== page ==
Too often in sports, coaches jump at the next head coaching opportunity because they fear it will be their only one or their last. The same happens in business. If an organization wants to hold onto its top people, then the leaders of that organization have to do a better job of mentoring those stars and teaching them about the nature of organizations: What separates the good ones from the bad ones? What are the deadly mistakes that doom talent? What are the warning signs to look for? What are the winning signs to look for?

Great talent, be they coaches or executives, will feel far more loyalty to stay with their current organization if they can clearly see the problems that exist within another organization and also have an awareness of where they are headed on their current career path.

When it comes to keeping top talent, you must enhance their education of what they will see at the next level before they get there. If you do that, there is a much better chance they will stick around in hopes of reaching that level in their current organization rather than taking a shortcut by leaving too soon for another organization.

AMA: As a season progresses, an NFL team’s goals may change due to their progress (or lack thereof). How should leaders approach their team if their goals need to change?

GS: Every team starts out thinking about making the playoffs. Then getting to the Super Bowl. Then winning the Super Bowl. Few get there. The key to adjusting along the way is to shrink the target. A team with a 2-6 record will be overwhelmed by the idea of winning the Super Bowl or even getting there. For that team, its leaders have to tighten the focus.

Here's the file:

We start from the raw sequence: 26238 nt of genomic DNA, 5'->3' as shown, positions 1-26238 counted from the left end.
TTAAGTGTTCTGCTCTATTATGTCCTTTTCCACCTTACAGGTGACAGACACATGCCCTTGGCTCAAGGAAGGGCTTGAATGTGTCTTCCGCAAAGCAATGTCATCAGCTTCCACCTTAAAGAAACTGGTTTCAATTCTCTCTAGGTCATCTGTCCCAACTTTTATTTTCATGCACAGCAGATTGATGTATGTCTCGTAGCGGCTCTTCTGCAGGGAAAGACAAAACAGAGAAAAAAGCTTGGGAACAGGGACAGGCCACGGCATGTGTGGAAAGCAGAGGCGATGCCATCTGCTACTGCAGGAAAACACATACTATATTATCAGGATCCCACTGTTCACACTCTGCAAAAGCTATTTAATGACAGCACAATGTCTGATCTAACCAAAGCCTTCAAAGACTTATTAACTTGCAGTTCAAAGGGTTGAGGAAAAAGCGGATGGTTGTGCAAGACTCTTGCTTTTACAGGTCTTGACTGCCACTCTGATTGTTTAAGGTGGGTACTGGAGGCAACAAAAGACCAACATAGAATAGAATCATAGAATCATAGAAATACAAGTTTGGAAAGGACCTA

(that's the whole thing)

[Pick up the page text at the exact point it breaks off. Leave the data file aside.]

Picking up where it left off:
First, win this week’s game. Forget everything else. But don’t wait until Sunday to win this week’s game. Win practice today. By that, coaches mean have an excellent practice, polish your skills, be outstanding at your job.

In business, so many variables—the price of oil, the direction of the stock market, disruptive technologies—can have an impact on a company’s chance of reaching that year’s or that quarter’s goals. When that happens, the leaders have to tighten the focus. Win this account. Exceed last week’s output. Improve these two areas, etc.

Once a team buys into a tighter focus, it loses sight of the things it can’t control, things like the past, the economy, unpredictable developments, and it regains complete power and focus on the things it can control: Effort, attitude, and input.

This year, the Carolina Panthers had a losing record, but by riding a tighter and tighter focus through the second half of the season, the Panthers wound up going to the playoffs and winning a playoff game—something only six other NFL teams accomplished this year.

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American Management Association is a world leader in professional development, advancing the skills of individuals to drive business success. AMA’s approach to improving performance combines experiential learning—“learning through doing”—with opportunities for ongoing professional growth at every step of one’s career journey. AMA supports the goals of individuals and organizations through a complete range of products and services, including seminars, Webcasts and podcasts, conferences, corporate and government solutions, business books and research.

One Comment »

  1. avatar

    Using the football analogy, insightful tips on managing a team. All too often, in any discussion of teams, the focus is on the members of a team and how they need to interact with one another. While important, there is another equally important aspect to teams: their leadership and the management that comes with it. After meeting whatever are the initial requirements of a job, each member of a workplace team brings his or her own strengths background, and skills to a team. A good manager is attuned to these differences, mixing and matching tasks with skills and personalities, and using them to create a team that not only achieves a lot but is also rewarding for each member of the team.